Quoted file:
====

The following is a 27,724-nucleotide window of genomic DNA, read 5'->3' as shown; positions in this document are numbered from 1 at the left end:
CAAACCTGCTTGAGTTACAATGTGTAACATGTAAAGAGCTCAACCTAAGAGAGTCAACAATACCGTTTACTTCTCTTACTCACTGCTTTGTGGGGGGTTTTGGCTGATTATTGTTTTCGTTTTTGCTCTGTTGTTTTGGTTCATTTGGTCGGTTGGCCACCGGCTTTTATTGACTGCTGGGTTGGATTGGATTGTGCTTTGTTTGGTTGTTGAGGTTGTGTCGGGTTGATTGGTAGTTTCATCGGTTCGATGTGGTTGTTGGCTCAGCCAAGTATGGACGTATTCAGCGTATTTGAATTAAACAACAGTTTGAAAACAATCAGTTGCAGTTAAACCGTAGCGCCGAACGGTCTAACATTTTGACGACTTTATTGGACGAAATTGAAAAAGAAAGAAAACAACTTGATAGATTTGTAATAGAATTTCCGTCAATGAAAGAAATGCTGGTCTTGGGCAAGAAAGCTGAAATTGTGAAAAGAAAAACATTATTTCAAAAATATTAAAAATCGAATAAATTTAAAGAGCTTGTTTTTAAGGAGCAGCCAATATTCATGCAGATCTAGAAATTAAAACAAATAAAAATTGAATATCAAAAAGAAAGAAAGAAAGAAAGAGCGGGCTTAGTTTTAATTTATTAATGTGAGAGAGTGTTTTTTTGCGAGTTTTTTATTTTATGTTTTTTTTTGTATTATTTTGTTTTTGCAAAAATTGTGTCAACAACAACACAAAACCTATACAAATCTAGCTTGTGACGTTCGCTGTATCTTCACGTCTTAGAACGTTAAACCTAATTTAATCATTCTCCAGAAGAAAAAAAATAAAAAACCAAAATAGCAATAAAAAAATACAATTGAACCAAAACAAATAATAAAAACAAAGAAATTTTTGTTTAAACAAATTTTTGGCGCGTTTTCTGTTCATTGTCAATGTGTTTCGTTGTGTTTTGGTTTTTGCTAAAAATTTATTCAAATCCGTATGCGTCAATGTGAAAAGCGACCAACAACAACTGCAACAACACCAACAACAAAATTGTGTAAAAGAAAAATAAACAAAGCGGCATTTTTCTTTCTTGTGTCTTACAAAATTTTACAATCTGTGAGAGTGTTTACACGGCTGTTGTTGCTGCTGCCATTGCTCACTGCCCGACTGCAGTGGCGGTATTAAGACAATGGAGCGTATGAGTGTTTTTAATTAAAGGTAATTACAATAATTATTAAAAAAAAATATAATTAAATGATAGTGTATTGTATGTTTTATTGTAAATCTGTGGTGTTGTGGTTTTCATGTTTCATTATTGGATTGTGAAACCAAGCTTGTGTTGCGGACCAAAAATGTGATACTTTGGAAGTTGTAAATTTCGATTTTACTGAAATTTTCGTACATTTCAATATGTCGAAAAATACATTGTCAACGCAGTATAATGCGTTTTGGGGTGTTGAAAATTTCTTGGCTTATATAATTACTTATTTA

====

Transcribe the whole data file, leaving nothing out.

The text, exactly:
The following is a 27,724-nucleotide window of genomic DNA, read 5'->3' as shown; positions in this document are numbered from 1 at the left end:
CAAACCTGCTTGAGTTACAATGTGTAACATGTAAAGAGCTCAACCTAAGAGAGTCAACAATACCGTTTACTTCTCTTACTCACTGCTTTGTGGGGGGTTTTGGCTGATTATTGTTTTCGTTTTTGCTCTGTTGTTTTGGTTCATTTGGTCGGTTGGCCACCGGCTTTTATTGACTGCTGGGTTGGATTGGATTGTGCTTTGTTTGGTTGTTGAGGTTGTGTCGGGTTGATTGGTAGTTTCATCGGTTCGATGTGGTTGTTGGCTCAGCCAAGTATGGACGTATTCAGCGTATTTGAATTAAACAACAGTTTGAAAACAATCAGTTGCAGTTAAACCGTAGCGCCGAACGGTCTAACATTTTGACGACTTTATTGGACGAAATTGAAAAAGAAAGAAAACAACTTGATAGATTTGTAATAGAATTTCCGTCAATGAAAGAAATGCTGGTCTTGGGCAAGAAAGCTGAAATTGTGAAAAGAAAAACATTATTTCAAAAATATTAAAAATCGAATAAATTTAAAGAGCTTGTTTTTAAGGAGCAGCCAATATTCATGCAGATCTAGAAATTAAAACAAATAAAAATTGAATATCAAAAAGAAAGAAAGAAAGAAAGAGCGGGCTTAGTTTTAATTTATTAATGTGAGAGAGTGTTTTTTTGCGAGTTTTTTATTTTATGTTTTTTTTTGTATTATTTTGTTTTTGCAAAAATTGTGTCAACAACAACACAAAACCTATACAAATCTAGCTTGTGACGTTCGCTGTATCTTCACGTCTTAGAACGTTAAACCTAATTTAATCATTCTCCAGAAGAAAAAAAATAAAAAACCAAAATAGCAATAAAAAAATACAATTGAACCAAAACAAATAATAAAAACAAAGAAATTTTTGTTTAAACAAATTTTTGGCGCGTTTTCTGTTCATTGTCAATGTGTTTCGTTGTGTTTTGGTTTTTGCTAAAAATTTATTCAAATCCGTATGCGTCAATGTGAAAAGCGACCAACAACAACTGCAACAACACCAACAACAAAATTGTGTAAAAGAAAAATAAACAAAGCGGCATTTTTCTTTCTTGTGTCTTACAAAATTTTACAATCTGTGAGAGTGTTTACACGGCTGTTGTTGCTGCTGCCATTGCTCACTGCCCGACTGCAGTGGCGGTATTAAGACAATGGAGCGTATGAGTGTTTTTAATTAAAGGTAATTACAATAATTATTAAAAAAAAATATAATTAAATGATAGTGTATTGTATGTTTTATTGTAAATCTGTGGTGTTGTGGTTTTCATGTTTCATTATTGGATTGTGAAACCAAGCTTGTGTTGCGGACCAAAAATGTGATACTTTGGAAGTTGTAAATTTCGATTTTACTGAAATTTTCGTACATTTCAATATGTCGAAAAATACATTGTCAACGCAGTATAATGCGTTTTGGGGTGTTGAAAATTTCTTGGCTTATATAATTACTTATTTA